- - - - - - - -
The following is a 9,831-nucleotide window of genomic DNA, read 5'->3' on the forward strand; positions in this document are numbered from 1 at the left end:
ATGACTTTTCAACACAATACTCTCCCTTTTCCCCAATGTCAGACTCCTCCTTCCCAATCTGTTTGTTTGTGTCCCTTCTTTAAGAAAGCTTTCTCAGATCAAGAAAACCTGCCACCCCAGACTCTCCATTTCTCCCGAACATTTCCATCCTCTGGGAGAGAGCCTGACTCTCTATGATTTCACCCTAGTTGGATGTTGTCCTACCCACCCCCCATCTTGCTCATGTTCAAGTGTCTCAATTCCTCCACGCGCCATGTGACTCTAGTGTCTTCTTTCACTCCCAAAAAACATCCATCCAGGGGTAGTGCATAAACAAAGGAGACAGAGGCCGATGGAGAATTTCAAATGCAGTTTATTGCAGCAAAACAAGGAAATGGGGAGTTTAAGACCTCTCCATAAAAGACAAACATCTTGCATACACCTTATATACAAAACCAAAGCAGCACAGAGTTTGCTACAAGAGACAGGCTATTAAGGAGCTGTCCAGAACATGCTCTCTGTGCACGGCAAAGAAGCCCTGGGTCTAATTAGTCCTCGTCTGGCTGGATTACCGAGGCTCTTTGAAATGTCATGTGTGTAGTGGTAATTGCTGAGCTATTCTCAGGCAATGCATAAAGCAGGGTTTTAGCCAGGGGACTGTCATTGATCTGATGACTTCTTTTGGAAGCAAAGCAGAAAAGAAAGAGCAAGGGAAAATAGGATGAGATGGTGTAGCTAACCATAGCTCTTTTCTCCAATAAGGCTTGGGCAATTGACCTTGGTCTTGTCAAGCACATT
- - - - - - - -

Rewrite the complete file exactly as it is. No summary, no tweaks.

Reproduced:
The following is a 9,831-nucleotide window of genomic DNA, read 5'->3' on the forward strand; positions in this document are numbered from 1 at the left end:
ATGACTTTTCAACACAATACTCTCCCTTTTCCCCAATGTCAGACTCCTCCTTCCCAATCTGTTTGTTTGTGTCCCTTCTTTAAGAAAGCTTTCTCAGATCAAGAAAACCTGCCACCCCAGACTCTCCATTTCTCCCGAACATTTCCATCCTCTGGGAGAGAGCCTGACTCTCTATGATTTCACCCTAGTTGGATGTTGTCCTACCCACCCCCCATCTTGCTCATGTTCAAGTGTCTCAATTCCTCCACGCGCCATGTGACTCTAGTGTCTTCTTTCACTCCCAAAAAACATCCATCCAGGGGTAGTGCATAAACAAAGGAGACAGAGGCCGATGGAGAATTTCAAATGCAGTTTATTGCAGCAAAACAAGGAAATGGGGAGTTTAAGACCTCTCCATAAAAGACAAACATCTTGCATACACCTTATATACAAAACCAAAGCAGCACAGAGTTTGCTACAAGAGACAGGCTATTAAGGAGCTGTCCAGAACATGCTCTCTGTGCACGGCAAAGAAGCCCTGGGTCTAATTAGTCCTCGTCTGGCTGGATTACCGAGGCTCTTTGAAATGTCATGTGTGTAGTGGTAATTGCTGAGCTATTCTCAGGCAATGCATAAAGCAGGGTTTTAGCCAGGGGACTGTCATTGATCTGATGACTTCTTTTGGAAGCAAAGCAGAAAAGAAAGAGCAAGGGAAAATAGGATGAGATGGTGTAGCTAACCATAGCTCTTTTCTCCAATAAGGCTTGGGCAATTGACCTTGGTCTTGTCAAGCACATT